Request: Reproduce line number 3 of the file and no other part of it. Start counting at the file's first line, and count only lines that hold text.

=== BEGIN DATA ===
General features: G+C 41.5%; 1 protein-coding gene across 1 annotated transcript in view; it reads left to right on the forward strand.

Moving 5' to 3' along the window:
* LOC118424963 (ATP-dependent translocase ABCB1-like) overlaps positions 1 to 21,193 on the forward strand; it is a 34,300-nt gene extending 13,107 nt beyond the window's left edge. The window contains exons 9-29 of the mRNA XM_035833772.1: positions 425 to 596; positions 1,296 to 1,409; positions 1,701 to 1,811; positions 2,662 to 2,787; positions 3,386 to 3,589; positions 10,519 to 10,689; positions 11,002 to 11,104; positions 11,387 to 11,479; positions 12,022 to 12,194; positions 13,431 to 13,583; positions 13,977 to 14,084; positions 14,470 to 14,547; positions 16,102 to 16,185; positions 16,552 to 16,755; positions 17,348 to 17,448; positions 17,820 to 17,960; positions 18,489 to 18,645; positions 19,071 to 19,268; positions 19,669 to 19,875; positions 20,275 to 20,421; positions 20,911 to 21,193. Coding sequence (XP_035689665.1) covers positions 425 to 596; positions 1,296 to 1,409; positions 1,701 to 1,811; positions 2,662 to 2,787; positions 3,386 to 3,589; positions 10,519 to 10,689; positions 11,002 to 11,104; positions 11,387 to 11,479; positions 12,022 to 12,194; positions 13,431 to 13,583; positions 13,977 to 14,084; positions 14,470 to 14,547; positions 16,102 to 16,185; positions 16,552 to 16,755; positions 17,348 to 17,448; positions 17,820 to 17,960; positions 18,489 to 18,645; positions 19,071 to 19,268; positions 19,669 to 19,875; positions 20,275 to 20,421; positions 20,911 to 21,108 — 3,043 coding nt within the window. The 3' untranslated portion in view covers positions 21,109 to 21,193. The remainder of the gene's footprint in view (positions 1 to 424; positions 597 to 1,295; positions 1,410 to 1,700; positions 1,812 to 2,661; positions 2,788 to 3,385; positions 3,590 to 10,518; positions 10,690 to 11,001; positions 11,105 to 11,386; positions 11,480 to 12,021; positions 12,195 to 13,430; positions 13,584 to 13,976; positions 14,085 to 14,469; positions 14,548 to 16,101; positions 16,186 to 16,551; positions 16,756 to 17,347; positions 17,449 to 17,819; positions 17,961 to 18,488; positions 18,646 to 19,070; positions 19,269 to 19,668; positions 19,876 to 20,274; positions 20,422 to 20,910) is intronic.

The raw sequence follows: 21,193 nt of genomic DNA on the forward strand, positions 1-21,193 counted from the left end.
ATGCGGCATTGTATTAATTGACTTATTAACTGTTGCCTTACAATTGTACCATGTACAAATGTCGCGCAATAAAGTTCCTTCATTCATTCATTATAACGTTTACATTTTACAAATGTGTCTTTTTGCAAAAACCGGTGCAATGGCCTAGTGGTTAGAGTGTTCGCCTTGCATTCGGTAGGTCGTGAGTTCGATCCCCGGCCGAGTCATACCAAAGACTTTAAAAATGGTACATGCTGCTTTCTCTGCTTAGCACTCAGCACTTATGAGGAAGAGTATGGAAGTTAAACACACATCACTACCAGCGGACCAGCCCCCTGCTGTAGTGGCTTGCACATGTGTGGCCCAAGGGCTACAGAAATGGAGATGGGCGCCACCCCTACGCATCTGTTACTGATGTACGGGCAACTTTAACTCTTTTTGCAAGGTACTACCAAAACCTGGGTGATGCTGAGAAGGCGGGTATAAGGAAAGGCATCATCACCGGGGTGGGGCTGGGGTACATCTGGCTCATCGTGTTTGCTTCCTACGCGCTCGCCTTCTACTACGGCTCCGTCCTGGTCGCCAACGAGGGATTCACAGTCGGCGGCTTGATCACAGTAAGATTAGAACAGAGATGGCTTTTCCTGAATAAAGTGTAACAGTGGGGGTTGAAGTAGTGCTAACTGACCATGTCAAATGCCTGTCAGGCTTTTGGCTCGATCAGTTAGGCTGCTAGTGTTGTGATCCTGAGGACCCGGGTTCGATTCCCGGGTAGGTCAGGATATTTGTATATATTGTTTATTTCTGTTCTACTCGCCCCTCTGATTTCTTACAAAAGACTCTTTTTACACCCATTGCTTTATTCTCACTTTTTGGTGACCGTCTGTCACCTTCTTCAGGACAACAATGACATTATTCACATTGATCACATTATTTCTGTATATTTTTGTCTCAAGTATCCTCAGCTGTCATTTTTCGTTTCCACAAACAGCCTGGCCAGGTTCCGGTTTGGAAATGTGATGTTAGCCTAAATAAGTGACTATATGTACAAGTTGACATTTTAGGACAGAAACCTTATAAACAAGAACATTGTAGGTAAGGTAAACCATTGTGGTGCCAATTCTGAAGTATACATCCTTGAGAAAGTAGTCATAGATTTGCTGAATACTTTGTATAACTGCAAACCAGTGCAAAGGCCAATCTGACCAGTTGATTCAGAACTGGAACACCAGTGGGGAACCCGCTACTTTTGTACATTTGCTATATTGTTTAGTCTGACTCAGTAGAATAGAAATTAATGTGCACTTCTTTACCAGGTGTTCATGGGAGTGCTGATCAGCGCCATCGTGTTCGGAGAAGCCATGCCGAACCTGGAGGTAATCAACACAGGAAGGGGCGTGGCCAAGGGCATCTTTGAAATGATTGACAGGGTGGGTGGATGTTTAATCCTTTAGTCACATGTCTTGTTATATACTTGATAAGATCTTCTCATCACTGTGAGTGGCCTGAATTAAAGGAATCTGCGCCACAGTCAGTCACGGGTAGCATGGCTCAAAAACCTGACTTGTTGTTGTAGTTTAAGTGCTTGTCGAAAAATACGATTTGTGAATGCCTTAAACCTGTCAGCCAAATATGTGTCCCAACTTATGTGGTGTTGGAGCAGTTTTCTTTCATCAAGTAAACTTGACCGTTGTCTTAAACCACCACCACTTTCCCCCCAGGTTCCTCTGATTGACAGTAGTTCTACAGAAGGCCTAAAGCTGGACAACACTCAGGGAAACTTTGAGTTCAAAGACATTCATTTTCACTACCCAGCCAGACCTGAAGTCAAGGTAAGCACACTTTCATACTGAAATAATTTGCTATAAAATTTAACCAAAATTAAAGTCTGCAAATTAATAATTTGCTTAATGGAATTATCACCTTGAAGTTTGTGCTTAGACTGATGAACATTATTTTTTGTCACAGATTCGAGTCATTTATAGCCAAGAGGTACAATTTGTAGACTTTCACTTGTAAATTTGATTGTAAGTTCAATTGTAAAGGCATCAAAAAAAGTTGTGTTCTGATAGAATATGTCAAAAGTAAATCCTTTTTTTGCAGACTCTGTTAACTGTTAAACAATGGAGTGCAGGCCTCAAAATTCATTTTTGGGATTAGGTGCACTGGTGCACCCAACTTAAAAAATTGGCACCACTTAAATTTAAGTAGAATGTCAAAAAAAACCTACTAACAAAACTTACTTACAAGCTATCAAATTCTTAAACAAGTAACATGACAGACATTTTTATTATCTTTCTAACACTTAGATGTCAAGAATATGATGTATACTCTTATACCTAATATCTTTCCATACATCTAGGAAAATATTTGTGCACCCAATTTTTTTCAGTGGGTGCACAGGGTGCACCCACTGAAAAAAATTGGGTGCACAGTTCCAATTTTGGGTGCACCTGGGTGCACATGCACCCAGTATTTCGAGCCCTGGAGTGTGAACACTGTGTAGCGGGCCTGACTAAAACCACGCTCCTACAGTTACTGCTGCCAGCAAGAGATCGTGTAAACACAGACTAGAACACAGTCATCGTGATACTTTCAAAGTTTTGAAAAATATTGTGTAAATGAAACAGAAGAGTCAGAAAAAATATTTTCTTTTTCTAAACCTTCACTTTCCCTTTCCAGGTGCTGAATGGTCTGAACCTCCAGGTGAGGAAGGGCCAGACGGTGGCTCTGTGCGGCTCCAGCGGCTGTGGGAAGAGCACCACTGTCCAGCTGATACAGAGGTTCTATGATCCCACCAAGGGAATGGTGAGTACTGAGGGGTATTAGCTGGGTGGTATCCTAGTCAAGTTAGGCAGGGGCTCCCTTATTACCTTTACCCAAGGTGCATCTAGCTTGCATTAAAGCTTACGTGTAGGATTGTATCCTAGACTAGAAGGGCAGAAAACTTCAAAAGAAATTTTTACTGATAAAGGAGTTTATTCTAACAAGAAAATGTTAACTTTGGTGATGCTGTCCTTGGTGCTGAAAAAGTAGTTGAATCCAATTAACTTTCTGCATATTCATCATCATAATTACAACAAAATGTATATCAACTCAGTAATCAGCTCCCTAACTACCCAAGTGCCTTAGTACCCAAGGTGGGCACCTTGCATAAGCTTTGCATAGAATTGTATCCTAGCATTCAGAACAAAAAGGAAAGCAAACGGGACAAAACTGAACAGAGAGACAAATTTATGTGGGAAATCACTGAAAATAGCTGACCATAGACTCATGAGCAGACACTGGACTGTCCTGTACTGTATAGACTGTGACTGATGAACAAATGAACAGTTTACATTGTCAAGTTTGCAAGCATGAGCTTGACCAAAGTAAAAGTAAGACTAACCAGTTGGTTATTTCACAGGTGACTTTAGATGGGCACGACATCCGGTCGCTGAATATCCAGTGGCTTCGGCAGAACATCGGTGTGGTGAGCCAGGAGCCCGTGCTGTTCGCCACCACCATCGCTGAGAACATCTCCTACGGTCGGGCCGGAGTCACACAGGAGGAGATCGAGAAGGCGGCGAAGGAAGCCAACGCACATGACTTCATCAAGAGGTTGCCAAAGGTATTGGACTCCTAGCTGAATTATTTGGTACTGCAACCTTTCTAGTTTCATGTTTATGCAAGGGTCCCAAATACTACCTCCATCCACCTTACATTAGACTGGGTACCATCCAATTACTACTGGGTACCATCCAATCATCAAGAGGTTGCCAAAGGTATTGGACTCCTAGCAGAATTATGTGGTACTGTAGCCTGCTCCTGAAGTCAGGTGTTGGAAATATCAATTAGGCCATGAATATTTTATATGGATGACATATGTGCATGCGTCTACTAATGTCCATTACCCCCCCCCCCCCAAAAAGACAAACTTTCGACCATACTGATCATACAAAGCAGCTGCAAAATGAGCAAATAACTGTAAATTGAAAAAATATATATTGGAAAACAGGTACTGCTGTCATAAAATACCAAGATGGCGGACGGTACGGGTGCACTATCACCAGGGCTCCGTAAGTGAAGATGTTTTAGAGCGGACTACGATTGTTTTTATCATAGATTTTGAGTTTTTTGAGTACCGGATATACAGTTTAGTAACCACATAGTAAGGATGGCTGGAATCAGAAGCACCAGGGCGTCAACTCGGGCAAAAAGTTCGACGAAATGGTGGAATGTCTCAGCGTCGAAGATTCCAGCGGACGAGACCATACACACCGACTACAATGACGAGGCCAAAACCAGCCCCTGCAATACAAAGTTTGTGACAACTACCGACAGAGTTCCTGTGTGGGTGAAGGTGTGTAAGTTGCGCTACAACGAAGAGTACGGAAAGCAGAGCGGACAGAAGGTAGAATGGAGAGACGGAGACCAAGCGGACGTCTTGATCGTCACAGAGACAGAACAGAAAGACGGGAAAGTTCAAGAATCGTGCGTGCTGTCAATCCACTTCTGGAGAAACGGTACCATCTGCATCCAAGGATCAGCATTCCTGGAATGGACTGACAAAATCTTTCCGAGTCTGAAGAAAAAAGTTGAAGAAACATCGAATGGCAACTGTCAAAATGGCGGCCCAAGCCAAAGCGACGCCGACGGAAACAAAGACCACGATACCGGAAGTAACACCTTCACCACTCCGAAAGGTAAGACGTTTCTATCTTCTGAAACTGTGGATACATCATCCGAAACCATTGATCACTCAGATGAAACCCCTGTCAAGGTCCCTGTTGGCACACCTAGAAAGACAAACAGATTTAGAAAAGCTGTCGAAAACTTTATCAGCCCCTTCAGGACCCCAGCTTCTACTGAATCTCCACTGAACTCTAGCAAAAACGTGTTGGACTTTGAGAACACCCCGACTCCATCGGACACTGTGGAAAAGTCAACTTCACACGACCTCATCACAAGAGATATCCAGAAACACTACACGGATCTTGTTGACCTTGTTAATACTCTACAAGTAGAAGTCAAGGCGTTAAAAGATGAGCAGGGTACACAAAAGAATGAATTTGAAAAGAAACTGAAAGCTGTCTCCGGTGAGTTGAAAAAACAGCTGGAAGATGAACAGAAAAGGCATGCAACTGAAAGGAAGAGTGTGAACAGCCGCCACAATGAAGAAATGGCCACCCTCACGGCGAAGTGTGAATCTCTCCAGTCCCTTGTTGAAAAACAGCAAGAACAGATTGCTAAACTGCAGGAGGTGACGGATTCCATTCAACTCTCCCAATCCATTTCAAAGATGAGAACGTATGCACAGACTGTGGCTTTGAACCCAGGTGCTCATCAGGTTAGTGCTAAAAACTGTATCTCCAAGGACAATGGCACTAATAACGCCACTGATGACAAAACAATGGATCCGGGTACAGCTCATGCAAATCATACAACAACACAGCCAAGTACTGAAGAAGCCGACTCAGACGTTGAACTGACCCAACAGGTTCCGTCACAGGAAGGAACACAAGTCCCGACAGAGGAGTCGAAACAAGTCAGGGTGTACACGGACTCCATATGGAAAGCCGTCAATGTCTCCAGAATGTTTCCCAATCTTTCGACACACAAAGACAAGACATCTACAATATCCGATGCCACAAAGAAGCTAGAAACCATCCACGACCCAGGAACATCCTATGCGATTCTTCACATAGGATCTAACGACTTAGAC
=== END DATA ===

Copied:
* LOC118424963 (ATP-dependent translocase ABCB1-like) overlaps positions 1 to 21,193 on the forward strand; it is a 34,300-nt gene extending 13,107 nt beyond the window's left edge. The window contains exons 9-29 of the mRNA XM_035833772.1: positions 425 to 596; positions 1,296 to 1,409; positions 1,701 to 1,811; positions 2,662 to 2,787; positions 3,386 to 3,589; positions 10,519 to 10,689; positions 11,002 to 11,104; positions 11,387 to 11,479; positions 12,022 to 12,194; positions 13,431 to 13,583; positions 13,977 to 14,084; positions 14,470 to 14,547; positions 16,102 to 16,185; positions 16,552 to 16,755; positions 17,348 to 17,448; positions 17,820 to 17,960; positions 18,489 to 18,645; positions 19,071 to 19,268; positions 19,669 to 19,875; positions 20,275 to 20,421; positions 20,911 to 21,193. Coding sequence (XP_035689665.1) covers positions 425 to 596; positions 1,296 to 1,409; positions 1,701 to 1,811; positions 2,662 to 2,787; positions 3,386 to 3,589; positions 10,519 to 10,689; positions 11,002 to 11,104; positions 11,387 to 11,479; positions 12,022 to 12,194; positions 13,431 to 13,583; positions 13,977 to 14,084; positions 14,470 to 14,547; positions 16,102 to 16,185; positions 16,552 to 16,755; positions 17,348 to 17,448; positions 17,820 to 17,960; positions 18,489 to 18,645; positions 19,071 to 19,268; positions 19,669 to 19,875; positions 20,275 to 20,421; positions 20,911 to 21,108 — 3,043 coding nt within the window. The 3' untranslated portion in view covers positions 21,109 to 21,193. The remainder of the gene's footprint in view (positions 1 to 424; positions 597 to 1,295; positions 1,410 to 1,700; positions 1,812 to 2,661; positions 2,788 to 3,385; positions 3,590 to 10,518; positions 10,690 to 11,001; positions 11,105 to 11,386; positions 11,480 to 12,021; positions 12,195 to 13,430; positions 13,584 to 13,976; positions 14,085 to 14,469; positions 14,548 to 16,101; positions 16,186 to 16,551; positions 16,756 to 17,347; positions 17,449 to 17,819; positions 17,961 to 18,488; positions 18,646 to 19,070; positions 19,269 to 19,668; positions 19,876 to 20,274; positions 20,422 to 20,910) is intronic.